What is a plug-in hybrid vehicle?

Plug-in hybrids are also known as PHEVs, which stands for plug-in hybrid electric vehicles. PHEVs have two motors: one that uses battery power to run, and an ICE (internal combustion engine) that uses gasoline or diesel to run. Compared to a traditional hybrid car, a plug-in hybrid has a larger battery and offers a greater all-electric range. A PHEV can run on its battery and then switch over to run on the engine. A PHEV can get some charge from its ICE and regenerative braking, but you'll likely need to plug it in to fully recharge the electric battery.

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How does a plug-in hybrid work?

PHEVs work by combining a combustion engine with an electric motor — so they can use gas, battery power, or a mix of the two to run. Plug-in hybrids have a larger electric battery and a different recharging system than traditional hybrid vehicles.

Depending on the model, an average plug-in hybrid's range is anywhere from 10 to 30 miles per charge, with some models reaching nearly 50 miles using all-electric power. In comparison, a traditional hybrid battery might only power a car on full electric mode for a mile or two, or it might only use electric power for non-driving functions. When the battery in a PHEV runs out, the combustion engine takes over and allows you to continue driving as long as the car has conventional fuel.

What happens when a plug-in hybrid runs out of charge?

When a PHEV runs out of charge, it will continue driving like a conventional car as long as there's gas in the tank. Unlike a traditional hybrid, which can fully charge its smaller battery from the combustion engine and regenerative braking, the larger PHEV battery typically must be plugged into a socket to fully recharge.

Do plug-in hybrids charge while driving?

Yes, PHEVs may get some charge while driving, using these charging methods:

  • Regenerative braking

    When the vehicle slows down or brakes, the electric motor acts as a generator converting the kinetic energy of braking to electrical energy to recharge the battery.

  • ICE-powered generator

    In some PHEVs, the engine also serves as a generator to charge the battery. If the battery runs low while the engine is running, it can generate electricity to power the electric motor or add charge to the battery. Using the ICE to charge the battery isn't the most efficient, but it can serve to extend the battery range and improve fuel efficiency.

While a PHEV can recharge while moving, plugging in to a wall charger or charging station is the best way to maximize the electrical benefits, according to the U.S. Department of Energy.

How long does it take to charge a plug-in hybrid?

A PHEV may take one to six hours to fully recharge, depending on the vehicle and the type of charger used. The U.S. Department of Transportation (DOT) has established the EV Charging Minimum Standards Rule, providing the following charging time standards for PHEVs based on the charger type:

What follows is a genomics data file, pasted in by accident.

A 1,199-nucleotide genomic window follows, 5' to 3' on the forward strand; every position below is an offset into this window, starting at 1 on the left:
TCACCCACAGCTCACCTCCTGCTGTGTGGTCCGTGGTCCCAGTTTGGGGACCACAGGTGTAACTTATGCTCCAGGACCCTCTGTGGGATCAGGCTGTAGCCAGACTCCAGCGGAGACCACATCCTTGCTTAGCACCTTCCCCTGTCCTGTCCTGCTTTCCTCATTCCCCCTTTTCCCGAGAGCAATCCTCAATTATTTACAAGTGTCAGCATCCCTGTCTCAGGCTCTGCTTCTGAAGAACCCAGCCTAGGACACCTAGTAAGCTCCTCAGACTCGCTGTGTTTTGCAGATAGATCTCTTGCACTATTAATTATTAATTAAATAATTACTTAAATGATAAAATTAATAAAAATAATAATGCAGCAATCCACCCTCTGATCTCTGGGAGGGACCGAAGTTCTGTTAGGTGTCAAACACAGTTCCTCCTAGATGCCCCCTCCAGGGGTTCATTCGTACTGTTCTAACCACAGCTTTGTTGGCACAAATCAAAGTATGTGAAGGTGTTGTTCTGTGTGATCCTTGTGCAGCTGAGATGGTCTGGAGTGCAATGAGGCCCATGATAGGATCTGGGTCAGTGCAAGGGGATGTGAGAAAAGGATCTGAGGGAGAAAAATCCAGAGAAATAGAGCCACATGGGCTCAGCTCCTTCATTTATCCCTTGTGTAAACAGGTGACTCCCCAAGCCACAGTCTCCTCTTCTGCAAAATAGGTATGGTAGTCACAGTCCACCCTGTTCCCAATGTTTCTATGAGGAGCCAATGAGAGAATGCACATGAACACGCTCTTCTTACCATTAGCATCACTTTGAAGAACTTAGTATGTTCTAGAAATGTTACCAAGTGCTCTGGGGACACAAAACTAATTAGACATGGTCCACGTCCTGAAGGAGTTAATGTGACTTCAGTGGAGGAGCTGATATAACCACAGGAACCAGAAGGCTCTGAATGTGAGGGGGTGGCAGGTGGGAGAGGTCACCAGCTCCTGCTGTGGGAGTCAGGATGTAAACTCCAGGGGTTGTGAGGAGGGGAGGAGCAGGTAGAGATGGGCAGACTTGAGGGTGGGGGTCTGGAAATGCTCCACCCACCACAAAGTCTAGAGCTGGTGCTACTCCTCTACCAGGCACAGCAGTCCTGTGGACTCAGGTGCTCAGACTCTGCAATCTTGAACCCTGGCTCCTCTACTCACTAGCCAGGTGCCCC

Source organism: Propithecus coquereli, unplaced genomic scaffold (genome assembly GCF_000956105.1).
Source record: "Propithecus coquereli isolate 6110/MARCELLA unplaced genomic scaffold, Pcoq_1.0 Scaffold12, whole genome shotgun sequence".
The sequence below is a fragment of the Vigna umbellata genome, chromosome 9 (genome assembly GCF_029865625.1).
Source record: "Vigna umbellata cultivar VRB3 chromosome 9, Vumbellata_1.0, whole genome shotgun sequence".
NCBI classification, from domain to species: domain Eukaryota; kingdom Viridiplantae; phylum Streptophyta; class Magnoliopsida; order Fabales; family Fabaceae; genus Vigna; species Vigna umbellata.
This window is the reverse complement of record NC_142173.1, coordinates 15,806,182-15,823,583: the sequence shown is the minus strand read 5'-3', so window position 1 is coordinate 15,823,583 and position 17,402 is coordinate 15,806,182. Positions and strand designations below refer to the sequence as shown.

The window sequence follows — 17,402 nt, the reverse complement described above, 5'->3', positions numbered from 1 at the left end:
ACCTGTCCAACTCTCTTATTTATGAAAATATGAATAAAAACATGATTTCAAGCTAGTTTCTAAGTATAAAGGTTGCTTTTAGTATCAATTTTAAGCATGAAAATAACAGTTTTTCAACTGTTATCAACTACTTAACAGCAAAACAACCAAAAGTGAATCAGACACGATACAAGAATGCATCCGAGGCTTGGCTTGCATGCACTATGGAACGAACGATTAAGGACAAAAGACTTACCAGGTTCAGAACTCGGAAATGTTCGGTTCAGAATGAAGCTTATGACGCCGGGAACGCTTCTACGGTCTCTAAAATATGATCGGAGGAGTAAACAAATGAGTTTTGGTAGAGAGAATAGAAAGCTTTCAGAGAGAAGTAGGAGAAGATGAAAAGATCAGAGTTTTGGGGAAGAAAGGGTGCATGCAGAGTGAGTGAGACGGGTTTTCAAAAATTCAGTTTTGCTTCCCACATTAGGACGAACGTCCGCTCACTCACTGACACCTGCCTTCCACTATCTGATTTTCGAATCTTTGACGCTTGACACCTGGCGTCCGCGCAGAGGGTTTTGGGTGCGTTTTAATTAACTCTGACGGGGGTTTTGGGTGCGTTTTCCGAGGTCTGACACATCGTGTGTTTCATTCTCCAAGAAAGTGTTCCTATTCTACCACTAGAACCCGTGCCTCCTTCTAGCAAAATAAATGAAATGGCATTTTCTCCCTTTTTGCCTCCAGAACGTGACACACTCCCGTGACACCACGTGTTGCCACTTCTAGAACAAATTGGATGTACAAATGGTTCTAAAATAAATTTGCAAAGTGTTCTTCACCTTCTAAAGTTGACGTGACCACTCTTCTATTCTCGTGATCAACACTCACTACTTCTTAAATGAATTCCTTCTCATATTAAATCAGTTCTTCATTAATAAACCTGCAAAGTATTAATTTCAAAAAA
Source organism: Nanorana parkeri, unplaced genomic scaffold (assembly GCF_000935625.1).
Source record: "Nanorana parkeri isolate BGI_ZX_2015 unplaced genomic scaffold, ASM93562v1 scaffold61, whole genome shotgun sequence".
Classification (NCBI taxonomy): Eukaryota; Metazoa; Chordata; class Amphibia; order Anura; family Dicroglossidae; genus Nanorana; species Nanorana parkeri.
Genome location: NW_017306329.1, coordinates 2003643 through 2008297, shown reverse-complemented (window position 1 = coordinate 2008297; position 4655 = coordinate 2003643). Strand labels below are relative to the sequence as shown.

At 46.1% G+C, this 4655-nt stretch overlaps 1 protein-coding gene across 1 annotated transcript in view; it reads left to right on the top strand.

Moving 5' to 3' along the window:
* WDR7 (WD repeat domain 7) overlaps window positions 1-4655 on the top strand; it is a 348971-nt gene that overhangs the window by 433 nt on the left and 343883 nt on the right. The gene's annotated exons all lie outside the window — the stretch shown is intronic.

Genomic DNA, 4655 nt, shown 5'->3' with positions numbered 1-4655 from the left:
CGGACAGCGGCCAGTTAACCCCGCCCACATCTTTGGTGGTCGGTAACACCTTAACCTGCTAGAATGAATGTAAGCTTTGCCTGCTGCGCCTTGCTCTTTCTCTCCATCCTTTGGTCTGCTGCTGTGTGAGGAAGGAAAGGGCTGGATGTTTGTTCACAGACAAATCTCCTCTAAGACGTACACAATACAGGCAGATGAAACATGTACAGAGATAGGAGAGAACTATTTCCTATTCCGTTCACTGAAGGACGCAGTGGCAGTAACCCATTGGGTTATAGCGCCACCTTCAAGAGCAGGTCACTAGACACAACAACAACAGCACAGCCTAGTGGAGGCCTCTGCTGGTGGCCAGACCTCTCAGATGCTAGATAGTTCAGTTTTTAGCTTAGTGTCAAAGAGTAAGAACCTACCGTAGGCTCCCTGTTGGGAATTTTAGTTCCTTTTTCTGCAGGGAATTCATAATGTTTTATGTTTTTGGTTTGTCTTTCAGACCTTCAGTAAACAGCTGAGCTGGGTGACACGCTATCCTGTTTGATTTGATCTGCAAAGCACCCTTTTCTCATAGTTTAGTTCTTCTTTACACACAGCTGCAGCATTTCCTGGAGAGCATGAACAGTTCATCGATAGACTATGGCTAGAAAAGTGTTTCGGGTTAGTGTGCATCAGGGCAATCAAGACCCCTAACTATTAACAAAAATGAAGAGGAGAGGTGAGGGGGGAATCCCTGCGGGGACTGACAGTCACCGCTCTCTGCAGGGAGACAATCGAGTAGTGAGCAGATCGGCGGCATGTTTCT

• Level 1 chargers can take 5-6 hours to charge a PHEV
  • Level 2 chargers can charge a PHEV in 1-2 hours
  • Direct current fast charging (DCFC): Most PHEVs currently on the market do not work with fast chargers, per the U.S. DOT

Learn about the EV revolution and how to manage battery life.

Advantages of plug-in hybrid cars

  • Low running costs, low emissions, and possible tax incentives of an electric vehicle
  • You can commute short-range and run daily errands without ever using the gas engine
  • You won't have to worry about getting stranded without a charge on long trips, thanks to the built-in ICE

Disadvantages of plug-in hybrid cars

  • When running exclusively on the ICE, a PHEV's heavy battery can diminish mileage compared to a non-hybrid vehicle
  • PHEVs usually cost more upfront than a traditional hybrid or a gas-only vehicle
  • EVs can be complicated to maintain, and the ICE will still require the regular maintenance that a traditional gas vehicle would

Are plug-in hybrids worth it?

Plug-in hybrids are best suited for people who do a small amount of driving on most days and take longer trips with some regularity. For instance, if your round-trip work commute is less than a PHEV's all-electric range and you regularly take weekend trips that would require using the gas-powered engine, the plug-in hybrid can be worth it. Plug-in hybrids are also a good fit for drivers who want lower day-to-day operating costs and don't mind paying higher upfront costs.

On the other hand, if your day-to-day routine involves more driving than the vehicle's all-electric range and you're wondering if you should buy a plug-in hybrid, the benefits may not outweigh the costs. A traditional hybrid may offer you better fuel economy and cost savings.

If you want to make the most of your PHEV, you may want to install a 240V outlet or charging station at your house, which can also be costly but worth it in the long run.

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